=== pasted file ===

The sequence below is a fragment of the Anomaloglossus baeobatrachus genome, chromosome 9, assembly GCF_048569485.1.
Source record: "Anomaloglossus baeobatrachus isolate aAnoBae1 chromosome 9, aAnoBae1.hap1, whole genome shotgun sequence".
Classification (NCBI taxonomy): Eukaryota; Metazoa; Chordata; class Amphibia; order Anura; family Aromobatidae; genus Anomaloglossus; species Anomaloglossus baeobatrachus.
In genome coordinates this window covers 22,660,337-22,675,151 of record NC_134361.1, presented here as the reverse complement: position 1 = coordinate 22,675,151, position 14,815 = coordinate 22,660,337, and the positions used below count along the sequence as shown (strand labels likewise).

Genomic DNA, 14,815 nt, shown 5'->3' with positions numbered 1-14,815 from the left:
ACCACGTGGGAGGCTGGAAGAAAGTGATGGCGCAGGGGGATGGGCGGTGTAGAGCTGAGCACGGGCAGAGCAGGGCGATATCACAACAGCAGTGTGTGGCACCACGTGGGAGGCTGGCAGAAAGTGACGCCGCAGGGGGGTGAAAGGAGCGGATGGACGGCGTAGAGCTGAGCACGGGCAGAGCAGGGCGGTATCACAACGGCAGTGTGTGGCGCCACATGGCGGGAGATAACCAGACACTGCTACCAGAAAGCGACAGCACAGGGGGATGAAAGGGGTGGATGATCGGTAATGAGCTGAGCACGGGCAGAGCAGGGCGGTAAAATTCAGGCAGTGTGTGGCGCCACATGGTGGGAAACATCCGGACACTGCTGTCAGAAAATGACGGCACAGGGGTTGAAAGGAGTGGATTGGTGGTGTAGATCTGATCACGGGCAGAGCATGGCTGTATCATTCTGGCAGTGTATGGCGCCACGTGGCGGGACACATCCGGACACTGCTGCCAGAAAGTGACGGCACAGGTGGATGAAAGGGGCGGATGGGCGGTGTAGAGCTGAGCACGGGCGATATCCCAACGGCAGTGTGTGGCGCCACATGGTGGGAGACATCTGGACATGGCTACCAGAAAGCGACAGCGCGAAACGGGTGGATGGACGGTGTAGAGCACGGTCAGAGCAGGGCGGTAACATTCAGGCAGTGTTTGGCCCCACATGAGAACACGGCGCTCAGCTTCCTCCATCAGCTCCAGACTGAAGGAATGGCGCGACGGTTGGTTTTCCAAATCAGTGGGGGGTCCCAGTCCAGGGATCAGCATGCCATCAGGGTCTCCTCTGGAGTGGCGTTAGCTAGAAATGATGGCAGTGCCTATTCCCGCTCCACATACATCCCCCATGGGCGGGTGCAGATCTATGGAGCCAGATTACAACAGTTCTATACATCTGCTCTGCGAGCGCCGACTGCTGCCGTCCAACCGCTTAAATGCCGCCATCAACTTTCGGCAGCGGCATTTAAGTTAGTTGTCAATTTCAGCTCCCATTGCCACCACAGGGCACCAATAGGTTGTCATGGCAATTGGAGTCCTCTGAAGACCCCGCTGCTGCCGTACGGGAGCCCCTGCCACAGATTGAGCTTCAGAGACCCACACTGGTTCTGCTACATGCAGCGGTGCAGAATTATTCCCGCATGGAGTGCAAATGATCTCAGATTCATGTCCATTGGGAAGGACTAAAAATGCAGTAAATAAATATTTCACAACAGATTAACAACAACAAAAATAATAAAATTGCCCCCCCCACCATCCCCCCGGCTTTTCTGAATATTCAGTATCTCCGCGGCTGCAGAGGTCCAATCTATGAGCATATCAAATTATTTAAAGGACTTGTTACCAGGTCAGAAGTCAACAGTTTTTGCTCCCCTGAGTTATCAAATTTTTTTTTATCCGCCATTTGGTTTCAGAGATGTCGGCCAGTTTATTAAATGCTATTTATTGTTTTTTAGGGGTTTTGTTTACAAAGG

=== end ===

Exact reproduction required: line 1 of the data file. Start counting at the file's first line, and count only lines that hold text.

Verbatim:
The sequence below is a fragment of the Anomaloglossus baeobatrachus genome, chromosome 9, assembly GCF_048569485.1.